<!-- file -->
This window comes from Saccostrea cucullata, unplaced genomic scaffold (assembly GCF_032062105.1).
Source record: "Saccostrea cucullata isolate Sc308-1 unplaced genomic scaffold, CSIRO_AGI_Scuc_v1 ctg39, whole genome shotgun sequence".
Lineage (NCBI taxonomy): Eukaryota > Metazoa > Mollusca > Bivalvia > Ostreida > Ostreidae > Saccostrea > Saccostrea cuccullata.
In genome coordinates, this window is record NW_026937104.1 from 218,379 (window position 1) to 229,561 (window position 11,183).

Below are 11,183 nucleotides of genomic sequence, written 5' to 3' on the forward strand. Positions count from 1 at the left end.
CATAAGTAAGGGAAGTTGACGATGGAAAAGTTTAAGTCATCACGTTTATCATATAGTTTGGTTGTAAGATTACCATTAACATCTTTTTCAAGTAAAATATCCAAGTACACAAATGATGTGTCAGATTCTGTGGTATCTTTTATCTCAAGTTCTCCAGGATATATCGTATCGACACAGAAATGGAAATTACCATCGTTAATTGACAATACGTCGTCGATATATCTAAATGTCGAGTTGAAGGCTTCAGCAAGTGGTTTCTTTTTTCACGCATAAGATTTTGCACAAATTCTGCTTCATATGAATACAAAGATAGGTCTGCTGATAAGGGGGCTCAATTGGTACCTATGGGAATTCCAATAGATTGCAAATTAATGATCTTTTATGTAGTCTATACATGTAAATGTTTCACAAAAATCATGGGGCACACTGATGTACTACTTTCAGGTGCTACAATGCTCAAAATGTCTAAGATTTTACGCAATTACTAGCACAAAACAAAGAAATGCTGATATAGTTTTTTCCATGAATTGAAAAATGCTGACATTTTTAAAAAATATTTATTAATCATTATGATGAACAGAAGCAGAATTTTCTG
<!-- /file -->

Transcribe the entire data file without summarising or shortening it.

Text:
This window comes from Saccostrea cucullata, unplaced genomic scaffold (assembly GCF_032062105.1).
Source record: "Saccostrea cucullata isolate Sc308-1 unplaced genomic scaffold, CSIRO_AGI_Scuc_v1 ctg39, whole genome shotgun sequence".
Lineage (NCBI taxonomy): Eukaryota > Metazoa > Mollusca > Bivalvia > Ostreida > Ostreidae > Saccostrea > Saccostrea cuccullata.
In genome coordinates, this window is record NW_026937104.1 from 218,379 (window position 1) to 229,561 (window position 11,183).

Below are 11,183 nucleotides of genomic sequence, written 5' to 3' on the forward strand. Positions count from 1 at the left end.
CATAAGTAAGGGAAGTTGACGATGGAAAAGTTTAAGTCATCACGTTTATCATATAGTTTGGTTGTAAGATTACCATTAACATCTTTTTCAAGTAAAATATCCAAGTACACAAATGATGTGTCAGATTCTGTGGTATCTTTTATCTCAAGTTCTCCAGGATATATCGTATCGACACAGAAATGGAAATTACCATCGTTAATTGACAATACGTCGTCGATATATCTAAATGTCGAGTTGAAGGCTTCAGCAAGTGGTTTCTTTTTTCACGCATAAGATTTTGCACAAATTCTGCTTCATATGAATACAAAGATAGGTCTGCTGATAAGGGGGCTCAATTGGTACCTATGGGAATTCCAATAGATTGCAAATTAATGATCTTTTATGTAGTCTATACATGTAAATGTTTCACAAAAATCATGGGGCACACTGATGTACTACTTTCAGGTGCTACAATGCTCAAAATGTCTAAGATTTTACGCAATTACTAGCACAAAACAAAGAAATGCTGATATAGTTTTTTCCATGAATTGAAAAATGCTGACATTTTTAAAAAATATTTATTAATCATTATGATGAACAGAAGCAGAATTTTCTG